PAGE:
Though Emanuel Lombard isn't originally from South Louisiana, he says Cajun cooking has influenced almost everything he does in the kitchen.
"My cooking style, it's off the cuff," he says. "I don't follow a recipe. I just have an idea of whats going to taste good and what's not going to taste good."
He enjoys blending different cooking styles and coming up with unique creations for his friends and family. For us, he made shrimp, bok choy and yams.
"A lot of my recipes, I come up with them," he adds. "Everybody thinks cooking is a science. It's not, it's more of an art."
Cooking began with the simple task of boiling the yams so they would be easy to peel.
While those softened, a saute pan was heated and in went avocado oil, sesame oil and clarified butter along with a handful of mushrooms. His seasoning, a sprinkling of salt.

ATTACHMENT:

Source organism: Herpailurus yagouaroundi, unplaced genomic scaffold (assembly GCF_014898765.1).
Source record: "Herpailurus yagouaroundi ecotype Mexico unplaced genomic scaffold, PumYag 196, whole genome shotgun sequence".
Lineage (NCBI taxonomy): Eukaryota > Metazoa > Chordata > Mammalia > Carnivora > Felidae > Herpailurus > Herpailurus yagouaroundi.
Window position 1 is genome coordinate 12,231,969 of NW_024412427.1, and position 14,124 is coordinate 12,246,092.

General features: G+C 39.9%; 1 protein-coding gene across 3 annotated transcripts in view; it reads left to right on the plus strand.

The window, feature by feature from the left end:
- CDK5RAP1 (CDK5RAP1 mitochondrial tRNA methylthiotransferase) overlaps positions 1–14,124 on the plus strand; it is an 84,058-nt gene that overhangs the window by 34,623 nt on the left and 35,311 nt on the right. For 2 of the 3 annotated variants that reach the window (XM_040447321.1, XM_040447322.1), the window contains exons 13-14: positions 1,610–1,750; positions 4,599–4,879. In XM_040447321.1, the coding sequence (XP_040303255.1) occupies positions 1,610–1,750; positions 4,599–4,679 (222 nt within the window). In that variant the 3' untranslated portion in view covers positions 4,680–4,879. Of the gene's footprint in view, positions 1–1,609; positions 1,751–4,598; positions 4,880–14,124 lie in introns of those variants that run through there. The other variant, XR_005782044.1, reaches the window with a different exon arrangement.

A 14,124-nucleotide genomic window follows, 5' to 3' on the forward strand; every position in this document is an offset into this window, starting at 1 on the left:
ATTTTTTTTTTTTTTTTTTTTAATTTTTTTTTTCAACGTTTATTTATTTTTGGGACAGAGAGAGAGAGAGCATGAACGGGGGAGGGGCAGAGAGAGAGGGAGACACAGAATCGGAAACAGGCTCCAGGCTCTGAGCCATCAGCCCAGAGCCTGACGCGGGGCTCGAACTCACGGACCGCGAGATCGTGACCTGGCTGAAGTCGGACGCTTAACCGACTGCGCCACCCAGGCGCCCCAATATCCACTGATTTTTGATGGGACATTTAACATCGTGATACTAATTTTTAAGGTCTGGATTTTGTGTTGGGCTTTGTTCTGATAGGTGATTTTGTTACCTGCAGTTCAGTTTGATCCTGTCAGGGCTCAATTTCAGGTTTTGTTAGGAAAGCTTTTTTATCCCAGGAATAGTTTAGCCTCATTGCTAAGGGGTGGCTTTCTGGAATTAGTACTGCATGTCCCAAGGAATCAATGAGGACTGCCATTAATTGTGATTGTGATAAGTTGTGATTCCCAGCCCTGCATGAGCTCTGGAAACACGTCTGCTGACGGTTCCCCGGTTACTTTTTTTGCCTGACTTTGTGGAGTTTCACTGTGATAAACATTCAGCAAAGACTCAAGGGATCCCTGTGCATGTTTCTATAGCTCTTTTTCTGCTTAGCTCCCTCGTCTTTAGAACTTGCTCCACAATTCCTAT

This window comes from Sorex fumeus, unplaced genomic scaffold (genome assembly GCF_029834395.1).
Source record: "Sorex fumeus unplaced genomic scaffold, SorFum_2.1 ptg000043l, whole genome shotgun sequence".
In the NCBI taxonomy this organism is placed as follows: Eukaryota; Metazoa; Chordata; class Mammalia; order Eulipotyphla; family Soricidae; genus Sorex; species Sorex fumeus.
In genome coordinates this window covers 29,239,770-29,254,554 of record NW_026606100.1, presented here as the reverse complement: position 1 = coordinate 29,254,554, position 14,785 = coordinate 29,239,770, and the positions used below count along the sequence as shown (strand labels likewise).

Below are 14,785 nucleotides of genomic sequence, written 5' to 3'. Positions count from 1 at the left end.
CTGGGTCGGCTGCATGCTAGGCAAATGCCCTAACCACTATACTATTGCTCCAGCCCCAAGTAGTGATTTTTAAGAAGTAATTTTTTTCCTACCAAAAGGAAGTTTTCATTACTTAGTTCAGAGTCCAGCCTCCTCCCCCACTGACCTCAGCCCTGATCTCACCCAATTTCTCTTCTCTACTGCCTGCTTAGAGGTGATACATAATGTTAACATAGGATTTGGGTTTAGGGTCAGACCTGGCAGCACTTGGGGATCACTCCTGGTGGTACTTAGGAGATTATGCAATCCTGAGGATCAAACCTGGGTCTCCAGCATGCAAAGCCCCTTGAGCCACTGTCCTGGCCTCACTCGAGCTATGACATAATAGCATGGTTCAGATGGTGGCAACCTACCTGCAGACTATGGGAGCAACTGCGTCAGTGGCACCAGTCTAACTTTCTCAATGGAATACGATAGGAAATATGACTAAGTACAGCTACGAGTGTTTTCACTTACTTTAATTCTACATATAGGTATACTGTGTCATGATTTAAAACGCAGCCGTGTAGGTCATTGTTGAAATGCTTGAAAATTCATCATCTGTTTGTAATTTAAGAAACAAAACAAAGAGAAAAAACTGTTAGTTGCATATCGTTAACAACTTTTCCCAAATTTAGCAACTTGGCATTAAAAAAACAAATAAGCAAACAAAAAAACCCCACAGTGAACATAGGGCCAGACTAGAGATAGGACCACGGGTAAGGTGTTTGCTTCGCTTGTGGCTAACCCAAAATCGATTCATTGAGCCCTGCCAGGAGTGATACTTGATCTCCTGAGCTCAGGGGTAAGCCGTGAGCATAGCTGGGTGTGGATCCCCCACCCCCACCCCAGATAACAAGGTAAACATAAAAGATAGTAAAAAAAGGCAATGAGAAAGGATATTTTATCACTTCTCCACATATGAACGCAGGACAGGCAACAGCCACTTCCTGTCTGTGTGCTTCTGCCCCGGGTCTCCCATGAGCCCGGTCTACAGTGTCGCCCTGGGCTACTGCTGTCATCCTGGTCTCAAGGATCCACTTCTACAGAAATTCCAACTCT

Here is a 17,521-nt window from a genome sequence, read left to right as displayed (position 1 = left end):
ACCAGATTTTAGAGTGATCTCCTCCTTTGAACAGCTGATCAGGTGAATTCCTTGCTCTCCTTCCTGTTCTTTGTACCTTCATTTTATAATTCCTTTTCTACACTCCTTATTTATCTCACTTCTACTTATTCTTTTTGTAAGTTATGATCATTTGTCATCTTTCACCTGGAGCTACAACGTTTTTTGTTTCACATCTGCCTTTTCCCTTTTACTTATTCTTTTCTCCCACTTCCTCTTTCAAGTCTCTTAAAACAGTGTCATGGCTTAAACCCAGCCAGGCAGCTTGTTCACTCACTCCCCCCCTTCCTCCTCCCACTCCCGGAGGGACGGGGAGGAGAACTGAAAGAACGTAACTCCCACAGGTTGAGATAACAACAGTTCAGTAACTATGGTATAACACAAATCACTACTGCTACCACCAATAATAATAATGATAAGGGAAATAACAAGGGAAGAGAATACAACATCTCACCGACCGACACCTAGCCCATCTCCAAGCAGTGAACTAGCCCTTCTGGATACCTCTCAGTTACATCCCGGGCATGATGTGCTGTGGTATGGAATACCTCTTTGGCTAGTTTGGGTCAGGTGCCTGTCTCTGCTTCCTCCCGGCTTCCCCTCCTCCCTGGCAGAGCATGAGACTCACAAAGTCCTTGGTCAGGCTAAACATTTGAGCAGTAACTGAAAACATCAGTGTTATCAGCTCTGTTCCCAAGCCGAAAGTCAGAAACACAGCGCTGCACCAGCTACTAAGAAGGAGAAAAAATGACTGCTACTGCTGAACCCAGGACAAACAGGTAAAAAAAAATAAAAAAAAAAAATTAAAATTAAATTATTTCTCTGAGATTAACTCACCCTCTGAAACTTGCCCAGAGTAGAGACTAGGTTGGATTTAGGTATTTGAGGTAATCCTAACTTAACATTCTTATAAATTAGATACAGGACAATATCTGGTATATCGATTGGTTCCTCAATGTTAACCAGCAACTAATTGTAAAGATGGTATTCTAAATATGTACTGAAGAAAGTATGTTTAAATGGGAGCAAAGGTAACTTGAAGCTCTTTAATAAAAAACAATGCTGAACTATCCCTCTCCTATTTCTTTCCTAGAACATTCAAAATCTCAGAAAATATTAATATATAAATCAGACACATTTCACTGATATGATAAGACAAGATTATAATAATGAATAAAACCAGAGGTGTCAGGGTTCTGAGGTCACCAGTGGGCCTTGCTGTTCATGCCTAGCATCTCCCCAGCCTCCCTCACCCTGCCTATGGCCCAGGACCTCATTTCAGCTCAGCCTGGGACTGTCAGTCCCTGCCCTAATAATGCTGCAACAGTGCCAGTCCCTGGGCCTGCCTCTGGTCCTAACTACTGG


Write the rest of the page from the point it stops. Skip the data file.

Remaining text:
Next comes the shrimp sauteed in clarified butter and Emanuel's favorite Nunu's seasoning.
Lombard adds salt an white wine to taste to his dish, but recommends that home cooks add whatever seasonings and finishes they prefer.
"It's all about flavors so right here. You have a little Cajun, a little Asian and a little traditional American," he says. "It's all about what tastes good to you."
Continuing with his dish, Emanuel adds his bok choy which he prepped by smothering it in onions, curry, coriander and sesame oil.
Next, he peeled the yams and added those on a separate skillet. In order to create a nice crust, he covers them in a mixture of sugar, ginger, cinnamon and his favorite Jamaican ingredient, scotch bonnet.
"here's where the heat comes in. Its not in most kitchens but i would bet if you try this versus cayenne pepper you would probably like this more," he says.
With the seasonings and Lombard working their magic, it doesn't take long before this dish is done.
The final product is a mix of flavors using simple ingredients and a bit of ingenuity in the kitchen.